Sports Gazette

by sports journalism students at St Mary's University, London

One step too far: a requiem for the Panini football sticker

Posted on 23 March 2018 by Joe Leavey

Got, got need: Panini stickers are back!

Cue the inevitable blitz of your local newsagent, the frustration as you tear open a pack only to be met with your 16th adhesive likeness of Graeme Le Saux, and the impromptu swap markets that will spring up in every park, office and school playground across the country.

But wait. Perhaps not. 

The mere mention of football stickers is enough to bring a wistful look to the weatherbeaten face of any fan, a misty glaze over their eyes. For many of us, the hobby played a crucial part in the genesis of our obsession with the game. Weekly pocket-money could stretch to a packet of stickers and enough pick-and-mix to see you through the week-end. But sadly, no longer.

Whilst many have mourned the passing of the 10p Freddo – a chocolate bar who’s pricing taught millions of children the basic tenets of inflation – football stickers had, until now, remained comparatively untouched. 

For this year’s World Cup in Russia, Panini have raised the cost of a packet of five stickers to 80p – a 60% increase on the flat 50p rate in previous International tournaments.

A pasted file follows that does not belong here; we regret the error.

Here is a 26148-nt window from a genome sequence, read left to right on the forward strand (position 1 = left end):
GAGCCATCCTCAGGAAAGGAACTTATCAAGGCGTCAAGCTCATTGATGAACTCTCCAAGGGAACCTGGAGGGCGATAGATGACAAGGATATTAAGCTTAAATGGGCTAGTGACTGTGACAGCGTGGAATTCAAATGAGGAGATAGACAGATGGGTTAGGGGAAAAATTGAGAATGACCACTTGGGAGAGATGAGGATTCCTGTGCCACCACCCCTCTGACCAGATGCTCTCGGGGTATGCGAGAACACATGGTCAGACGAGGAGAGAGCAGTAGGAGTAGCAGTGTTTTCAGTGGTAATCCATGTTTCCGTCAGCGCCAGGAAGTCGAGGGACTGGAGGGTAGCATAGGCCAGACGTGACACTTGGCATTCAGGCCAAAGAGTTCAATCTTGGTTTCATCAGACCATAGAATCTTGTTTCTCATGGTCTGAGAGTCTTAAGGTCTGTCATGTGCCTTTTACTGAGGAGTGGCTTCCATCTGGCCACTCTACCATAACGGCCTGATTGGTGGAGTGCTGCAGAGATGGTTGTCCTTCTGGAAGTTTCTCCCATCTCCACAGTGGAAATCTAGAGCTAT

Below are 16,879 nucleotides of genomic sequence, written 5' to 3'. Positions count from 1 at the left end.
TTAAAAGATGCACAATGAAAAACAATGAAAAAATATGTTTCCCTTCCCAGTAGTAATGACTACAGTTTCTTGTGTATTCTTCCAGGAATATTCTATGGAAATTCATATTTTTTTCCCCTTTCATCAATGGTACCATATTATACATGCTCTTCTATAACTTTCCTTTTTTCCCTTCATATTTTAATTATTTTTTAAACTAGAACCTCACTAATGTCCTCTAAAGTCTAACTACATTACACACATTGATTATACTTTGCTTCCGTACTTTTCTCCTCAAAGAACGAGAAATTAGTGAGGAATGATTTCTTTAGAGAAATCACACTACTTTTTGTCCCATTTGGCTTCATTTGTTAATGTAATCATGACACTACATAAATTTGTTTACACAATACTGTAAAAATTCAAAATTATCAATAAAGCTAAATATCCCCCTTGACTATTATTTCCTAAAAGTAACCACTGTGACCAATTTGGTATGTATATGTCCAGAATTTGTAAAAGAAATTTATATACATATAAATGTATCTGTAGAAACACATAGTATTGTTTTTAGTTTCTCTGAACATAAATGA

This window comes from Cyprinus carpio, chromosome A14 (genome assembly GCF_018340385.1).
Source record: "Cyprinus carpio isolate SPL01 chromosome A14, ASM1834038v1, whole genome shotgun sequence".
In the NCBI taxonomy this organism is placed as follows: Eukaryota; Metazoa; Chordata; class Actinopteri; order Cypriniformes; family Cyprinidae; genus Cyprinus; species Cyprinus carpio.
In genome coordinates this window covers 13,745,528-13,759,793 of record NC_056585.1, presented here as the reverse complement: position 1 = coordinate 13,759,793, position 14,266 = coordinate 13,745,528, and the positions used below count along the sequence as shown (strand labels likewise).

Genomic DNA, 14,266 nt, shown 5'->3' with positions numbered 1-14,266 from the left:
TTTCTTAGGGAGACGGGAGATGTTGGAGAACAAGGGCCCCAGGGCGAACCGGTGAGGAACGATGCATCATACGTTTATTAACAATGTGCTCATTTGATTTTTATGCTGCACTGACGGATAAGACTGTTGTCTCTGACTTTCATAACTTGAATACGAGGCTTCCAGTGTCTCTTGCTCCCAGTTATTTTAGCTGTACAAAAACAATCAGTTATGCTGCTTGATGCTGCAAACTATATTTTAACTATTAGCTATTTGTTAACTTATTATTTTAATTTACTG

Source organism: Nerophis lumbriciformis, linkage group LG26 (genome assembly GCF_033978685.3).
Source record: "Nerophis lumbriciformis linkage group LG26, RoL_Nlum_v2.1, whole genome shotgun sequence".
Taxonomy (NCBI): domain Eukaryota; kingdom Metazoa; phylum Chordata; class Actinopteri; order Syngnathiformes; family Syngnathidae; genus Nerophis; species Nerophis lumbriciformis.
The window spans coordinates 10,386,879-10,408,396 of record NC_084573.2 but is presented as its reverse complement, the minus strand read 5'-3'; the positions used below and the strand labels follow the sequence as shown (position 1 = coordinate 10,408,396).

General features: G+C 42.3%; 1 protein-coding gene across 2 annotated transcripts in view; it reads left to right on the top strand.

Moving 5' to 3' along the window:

With 682 stickers in this year’s edition it has been calculated that, on average, you would need to buy 747 packs to complete the album: a total cost of nearly £600 (of course, this discounts the aforementioned swap markets: not only can these stickers teach children the value of money, but also how to barter).

Yet the prospect of spending hundreds of pounds to fill the album is a daunting one, and will surely turn many off the pastime. 

But this risks ridding young fans of a crucial formative experience. Speaking from experience, sticker collecting exposes you to a whole world of football that was once alien. Players such as Stan Lazaradis and Gary Doherty are given life, and are eternally etched into your personal footballing database. 

Perhaps it is indicative of the mass-monetisation of football, and shouldn’t come as any surprise. But there is something inherently innocent about collecting stickers. It reminds us of the good-old days, before we were exposed to the cynicism of modern football. 

Not only will this price hike deprive millions of kids of the primitive joys of sticker collection, but it may even change the way young football fans are educated in the game. 

Got, got…gone.